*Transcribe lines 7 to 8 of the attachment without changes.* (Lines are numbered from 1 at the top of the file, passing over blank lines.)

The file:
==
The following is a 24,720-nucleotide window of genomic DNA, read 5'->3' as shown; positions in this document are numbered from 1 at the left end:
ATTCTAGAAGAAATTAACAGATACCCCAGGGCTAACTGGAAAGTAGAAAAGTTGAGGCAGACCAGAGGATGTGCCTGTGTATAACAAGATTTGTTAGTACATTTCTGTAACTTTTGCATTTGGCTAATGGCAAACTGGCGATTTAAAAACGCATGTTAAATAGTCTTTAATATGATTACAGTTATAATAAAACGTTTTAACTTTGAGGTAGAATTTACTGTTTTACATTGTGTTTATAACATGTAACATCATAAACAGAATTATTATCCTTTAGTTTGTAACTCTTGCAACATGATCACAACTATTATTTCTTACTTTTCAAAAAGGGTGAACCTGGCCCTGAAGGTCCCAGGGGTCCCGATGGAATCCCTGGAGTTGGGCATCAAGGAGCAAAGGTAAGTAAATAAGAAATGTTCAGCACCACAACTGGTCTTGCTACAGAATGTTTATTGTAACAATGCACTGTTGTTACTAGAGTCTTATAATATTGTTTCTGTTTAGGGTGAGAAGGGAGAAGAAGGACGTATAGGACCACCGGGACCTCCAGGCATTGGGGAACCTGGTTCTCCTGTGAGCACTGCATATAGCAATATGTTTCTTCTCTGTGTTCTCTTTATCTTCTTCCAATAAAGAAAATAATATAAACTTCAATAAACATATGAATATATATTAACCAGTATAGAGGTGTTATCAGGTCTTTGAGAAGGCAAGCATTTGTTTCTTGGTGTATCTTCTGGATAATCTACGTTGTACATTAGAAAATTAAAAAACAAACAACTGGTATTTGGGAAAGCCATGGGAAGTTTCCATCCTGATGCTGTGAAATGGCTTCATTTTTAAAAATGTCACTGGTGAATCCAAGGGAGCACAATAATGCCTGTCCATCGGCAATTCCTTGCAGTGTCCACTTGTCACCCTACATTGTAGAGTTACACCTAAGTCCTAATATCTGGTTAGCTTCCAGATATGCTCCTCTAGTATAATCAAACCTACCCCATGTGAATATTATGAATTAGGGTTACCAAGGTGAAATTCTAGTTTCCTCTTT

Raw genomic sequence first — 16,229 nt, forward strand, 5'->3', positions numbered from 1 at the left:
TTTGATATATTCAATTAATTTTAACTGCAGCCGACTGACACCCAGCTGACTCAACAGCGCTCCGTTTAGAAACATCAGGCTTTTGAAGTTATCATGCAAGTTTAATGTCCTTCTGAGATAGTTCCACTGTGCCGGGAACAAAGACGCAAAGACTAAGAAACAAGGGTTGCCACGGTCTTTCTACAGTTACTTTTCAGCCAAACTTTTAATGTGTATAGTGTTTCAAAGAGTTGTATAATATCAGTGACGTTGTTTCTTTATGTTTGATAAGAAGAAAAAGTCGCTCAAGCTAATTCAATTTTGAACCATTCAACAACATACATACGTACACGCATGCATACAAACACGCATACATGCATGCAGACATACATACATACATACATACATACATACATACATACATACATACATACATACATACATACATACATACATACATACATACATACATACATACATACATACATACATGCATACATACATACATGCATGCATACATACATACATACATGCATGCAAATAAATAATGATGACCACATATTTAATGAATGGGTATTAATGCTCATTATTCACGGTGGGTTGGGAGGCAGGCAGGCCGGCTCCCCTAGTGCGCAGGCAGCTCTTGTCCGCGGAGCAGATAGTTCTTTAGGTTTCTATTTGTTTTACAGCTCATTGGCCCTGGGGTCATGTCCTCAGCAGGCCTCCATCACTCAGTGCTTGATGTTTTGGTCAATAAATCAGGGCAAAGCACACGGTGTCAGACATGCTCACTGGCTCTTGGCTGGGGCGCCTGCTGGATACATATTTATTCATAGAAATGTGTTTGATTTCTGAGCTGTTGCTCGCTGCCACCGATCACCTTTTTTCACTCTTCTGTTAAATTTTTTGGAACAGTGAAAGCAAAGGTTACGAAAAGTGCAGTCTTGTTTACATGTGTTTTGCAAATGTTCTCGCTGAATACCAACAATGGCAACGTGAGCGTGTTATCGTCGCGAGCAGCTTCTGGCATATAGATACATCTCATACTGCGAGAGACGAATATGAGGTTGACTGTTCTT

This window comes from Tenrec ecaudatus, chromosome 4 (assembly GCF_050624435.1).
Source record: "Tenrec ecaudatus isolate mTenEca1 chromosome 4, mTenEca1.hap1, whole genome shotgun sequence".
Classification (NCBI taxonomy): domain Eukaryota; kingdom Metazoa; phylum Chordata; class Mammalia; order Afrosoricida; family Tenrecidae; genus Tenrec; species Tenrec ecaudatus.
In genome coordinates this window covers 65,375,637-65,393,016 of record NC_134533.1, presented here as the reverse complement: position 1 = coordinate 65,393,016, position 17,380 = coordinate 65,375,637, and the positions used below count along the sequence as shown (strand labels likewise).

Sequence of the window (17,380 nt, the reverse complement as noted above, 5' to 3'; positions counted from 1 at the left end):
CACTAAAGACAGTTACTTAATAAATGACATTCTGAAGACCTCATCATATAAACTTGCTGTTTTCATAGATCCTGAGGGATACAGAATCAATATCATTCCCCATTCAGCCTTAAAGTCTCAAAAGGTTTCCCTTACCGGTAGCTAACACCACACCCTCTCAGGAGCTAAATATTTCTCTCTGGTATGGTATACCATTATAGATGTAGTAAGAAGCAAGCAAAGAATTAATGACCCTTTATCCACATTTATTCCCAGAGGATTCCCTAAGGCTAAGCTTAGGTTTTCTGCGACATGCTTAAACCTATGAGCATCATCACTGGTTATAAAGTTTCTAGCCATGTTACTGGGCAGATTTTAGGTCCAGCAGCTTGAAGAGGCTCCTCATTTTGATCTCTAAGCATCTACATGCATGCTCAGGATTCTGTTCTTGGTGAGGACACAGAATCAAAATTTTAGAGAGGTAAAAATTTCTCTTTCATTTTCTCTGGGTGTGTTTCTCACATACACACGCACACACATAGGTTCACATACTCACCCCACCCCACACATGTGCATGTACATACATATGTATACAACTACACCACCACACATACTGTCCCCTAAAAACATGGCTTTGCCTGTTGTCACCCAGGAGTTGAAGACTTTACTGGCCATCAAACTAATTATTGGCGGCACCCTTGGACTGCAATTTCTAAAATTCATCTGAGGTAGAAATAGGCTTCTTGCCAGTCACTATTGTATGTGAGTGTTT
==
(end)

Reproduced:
Classification (NCBI taxonomy): domain Eukaryota; kingdom Metazoa; phylum Chordata; class Mammalia; order Afrosoricida; family Tenrecidae; genus Tenrec; species Tenrec ecaudatus.
In genome coordinates this window covers 65,375,637-65,393,016 of record NC_134533.1, presented here as the reverse complement: position 1 = coordinate 65,393,016, position 17,380 = coordinate 65,375,637, and the positions used below count along the sequence as shown (strand labels likewise).